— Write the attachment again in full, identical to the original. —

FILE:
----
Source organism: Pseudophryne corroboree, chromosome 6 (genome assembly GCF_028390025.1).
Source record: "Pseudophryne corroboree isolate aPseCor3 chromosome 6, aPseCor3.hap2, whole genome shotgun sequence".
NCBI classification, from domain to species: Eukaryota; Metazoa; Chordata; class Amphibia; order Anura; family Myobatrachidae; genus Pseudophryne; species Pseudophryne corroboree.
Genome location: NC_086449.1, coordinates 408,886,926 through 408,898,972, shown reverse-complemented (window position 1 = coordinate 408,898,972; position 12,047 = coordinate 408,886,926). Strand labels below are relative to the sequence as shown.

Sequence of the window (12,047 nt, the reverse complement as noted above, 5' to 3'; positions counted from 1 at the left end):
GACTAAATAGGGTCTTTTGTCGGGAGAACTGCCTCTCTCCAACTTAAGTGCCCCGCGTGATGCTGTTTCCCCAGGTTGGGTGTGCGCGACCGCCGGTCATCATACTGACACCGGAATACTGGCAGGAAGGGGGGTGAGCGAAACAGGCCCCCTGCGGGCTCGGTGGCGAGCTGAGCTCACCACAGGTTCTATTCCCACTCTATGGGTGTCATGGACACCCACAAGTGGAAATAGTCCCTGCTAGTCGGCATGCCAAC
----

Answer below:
Source organism: Pseudophryne corroboree, chromosome 6 (genome assembly GCF_028390025.1).
Source record: "Pseudophryne corroboree isolate aPseCor3 chromosome 6, aPseCor3.hap2, whole genome shotgun sequence".
NCBI classification, from domain to species: Eukaryota; Metazoa; Chordata; class Amphibia; order Anura; family Myobatrachidae; genus Pseudophryne; species Pseudophryne corroboree.
Genome location: NC_086449.1, coordinates 408,886,926 through 408,898,972, shown reverse-complemented (window position 1 = coordinate 408,898,972; position 12,047 = coordinate 408,886,926). Strand labels below are relative to the sequence as shown.

Sequence of the window (12,047 nt, the reverse complement as noted above, 5' to 3'; positions counted from 1 at the left end):
GACTAAATAGGGTCTTTTGTCGGGAGAACTGCCTCTCTCCAACTTAAGTGCCCCGCGTGATGCTGTTTCCCCAGGTTGGGTGTGCGCGACCGCCGGTCATCATACTGACACCGGAATACTGGCAGGAAGGGGGGTGAGCGAAACAGGCCCCCTGCGGGCTCGGTGGCGAGCTGAGCTCACCACAGGTTCTATTCCCACTCTATGGGTGTCATGGACACCCACAAGTGGAAATAGTCCCTGCTAGTCGGCATGCCAAC